Uncooled thermal imaging technology meets new challenges.
Dave Smialek, BAE Systems
Law enforcement and security professionals who safeguard borders, ports, nuclear power and chemical plants, and other high-value/high-danger assets deploy thermal imaging cameras as a critical component to their overall day/night situational awareness plans. One benefit of this type of camera as opposed to light-intensifying night-vision technology or infrared illuminators is that, with thermal technology, radiation emitted from objects can be sensed, providing imagery independent of light, smoke, fog or other obscurants that could provide visual concealment.
The majority of thermal imaging cameras deployed to date are based on uncooled camera cores that provide 320 × 240-pixel image resolution. These cameras, outfitted with the appropriate optics, have served well in applications that require 70 percent probability of recognition of a man-size target at distances of approximately 2 to 2.5 km.
Because security around the globe has tightened in recent years, security professionals have been actively seeking uncooled thermal camera solutions that offer imaging capability beyond 2.5 km, so that responders will have more time for intervention and threat reduction (Figure 1).
Figure 1. IR thermal imaging cameras are used to detect intruders.
To meet this requirement, BAE Systems’ IR Imaging Systems group in Lexington, Mass., incorporated state-of-the-art uncooled 640 × 480 technology into a new, environmentally qualified thermal imaging camera. The advantage of uncooled technology is that it lowers the cost of ownership by eliminating the mechanical cooling system, which not only reduces the camera weight, but also eliminates the required regular maintenance.
The 640 × 480-based camera provides four times the resolution and an estimated 60 percent increase in range over a 320 × 240 camera configured with an optic that will provide the same field of view. Ultimately, the extended range means that applications that previously could be accomplished only with cooled technology can now be achieved with 640 × 480-based uncooled cameras.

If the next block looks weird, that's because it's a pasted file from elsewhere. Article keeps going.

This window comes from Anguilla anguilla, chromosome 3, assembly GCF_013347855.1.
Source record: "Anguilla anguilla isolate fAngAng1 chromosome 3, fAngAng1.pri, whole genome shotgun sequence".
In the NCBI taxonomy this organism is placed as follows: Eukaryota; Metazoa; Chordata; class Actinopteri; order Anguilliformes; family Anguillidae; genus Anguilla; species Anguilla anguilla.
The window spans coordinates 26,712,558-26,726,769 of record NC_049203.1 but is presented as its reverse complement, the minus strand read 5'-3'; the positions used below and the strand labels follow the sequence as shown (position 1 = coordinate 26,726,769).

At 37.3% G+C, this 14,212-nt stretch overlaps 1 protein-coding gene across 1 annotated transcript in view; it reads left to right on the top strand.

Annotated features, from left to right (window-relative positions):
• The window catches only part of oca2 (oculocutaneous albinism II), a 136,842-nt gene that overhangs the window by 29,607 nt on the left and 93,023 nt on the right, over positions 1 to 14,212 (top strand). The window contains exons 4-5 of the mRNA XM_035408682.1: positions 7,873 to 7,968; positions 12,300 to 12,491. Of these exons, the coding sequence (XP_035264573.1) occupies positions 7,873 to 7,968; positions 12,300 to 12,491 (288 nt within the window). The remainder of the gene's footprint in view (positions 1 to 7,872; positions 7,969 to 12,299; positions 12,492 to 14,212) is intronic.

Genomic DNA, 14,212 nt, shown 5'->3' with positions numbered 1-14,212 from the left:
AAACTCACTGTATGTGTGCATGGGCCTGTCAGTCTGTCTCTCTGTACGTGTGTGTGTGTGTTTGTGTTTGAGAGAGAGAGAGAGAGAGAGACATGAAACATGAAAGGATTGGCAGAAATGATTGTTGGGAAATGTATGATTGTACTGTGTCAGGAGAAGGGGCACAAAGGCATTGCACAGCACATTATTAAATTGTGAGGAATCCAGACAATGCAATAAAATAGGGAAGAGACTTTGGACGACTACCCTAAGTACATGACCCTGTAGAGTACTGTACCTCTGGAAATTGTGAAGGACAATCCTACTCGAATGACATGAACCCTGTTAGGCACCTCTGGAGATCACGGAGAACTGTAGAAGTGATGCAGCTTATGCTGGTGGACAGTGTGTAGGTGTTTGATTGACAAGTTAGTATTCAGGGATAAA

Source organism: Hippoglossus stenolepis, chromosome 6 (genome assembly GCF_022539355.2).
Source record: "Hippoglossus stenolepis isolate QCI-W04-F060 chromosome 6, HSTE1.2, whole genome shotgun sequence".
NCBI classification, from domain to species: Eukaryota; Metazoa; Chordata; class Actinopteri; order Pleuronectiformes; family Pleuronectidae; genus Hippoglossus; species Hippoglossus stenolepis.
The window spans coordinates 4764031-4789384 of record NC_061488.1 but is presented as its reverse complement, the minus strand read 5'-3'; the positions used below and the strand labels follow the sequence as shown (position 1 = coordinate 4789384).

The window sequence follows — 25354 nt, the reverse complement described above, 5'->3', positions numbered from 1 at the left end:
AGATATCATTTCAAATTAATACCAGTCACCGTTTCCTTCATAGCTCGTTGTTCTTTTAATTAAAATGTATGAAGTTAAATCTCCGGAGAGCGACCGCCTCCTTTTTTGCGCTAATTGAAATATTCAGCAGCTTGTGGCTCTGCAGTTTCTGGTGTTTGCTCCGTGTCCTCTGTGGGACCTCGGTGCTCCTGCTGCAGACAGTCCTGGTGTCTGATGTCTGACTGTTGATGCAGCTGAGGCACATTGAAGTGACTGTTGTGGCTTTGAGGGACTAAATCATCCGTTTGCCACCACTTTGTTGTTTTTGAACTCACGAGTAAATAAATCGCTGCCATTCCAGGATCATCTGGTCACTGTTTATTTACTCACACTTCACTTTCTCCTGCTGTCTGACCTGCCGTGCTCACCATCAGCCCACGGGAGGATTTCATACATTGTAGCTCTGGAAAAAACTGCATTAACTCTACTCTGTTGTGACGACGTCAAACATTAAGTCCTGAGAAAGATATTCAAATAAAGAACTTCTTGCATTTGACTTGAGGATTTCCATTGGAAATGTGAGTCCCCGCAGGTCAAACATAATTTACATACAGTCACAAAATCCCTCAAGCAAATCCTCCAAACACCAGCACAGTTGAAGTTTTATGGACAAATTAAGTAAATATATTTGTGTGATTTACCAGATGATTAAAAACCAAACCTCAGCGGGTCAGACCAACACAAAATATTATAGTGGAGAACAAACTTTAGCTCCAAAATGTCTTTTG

Figure 2. Depending upon the application, IR cameras can be handheld or mounted. This camera is mounted to a positioning device.
In a typical security application, the IR camera would be mounted to a positioning device atop a building or a dedicated pole that provides an ideal vantage point relative to the area under surveillance (Figure 2). A microwave transmitter/receiver mounted to the camera provides a wireless means of transmitting imagery to a remote command center and of receiving the commands necessary to control the camera and positioning device.
Figure 3. A 640 × 480-pixel IR thermal camera shows the use of IR technology for access monitoring.
Once the video has been transmitted to the command center, it can be input to an automated video surveillance software system that provides 24/7 monitoring of the thermal imagery against preset alarm conditions (Figure 3).
Meet the author
Dave Smialek is manager of business development at BAE Systems’ IR Imaging Systems in Lexington, Mass.; e-mail: firstname.lastname@example.org.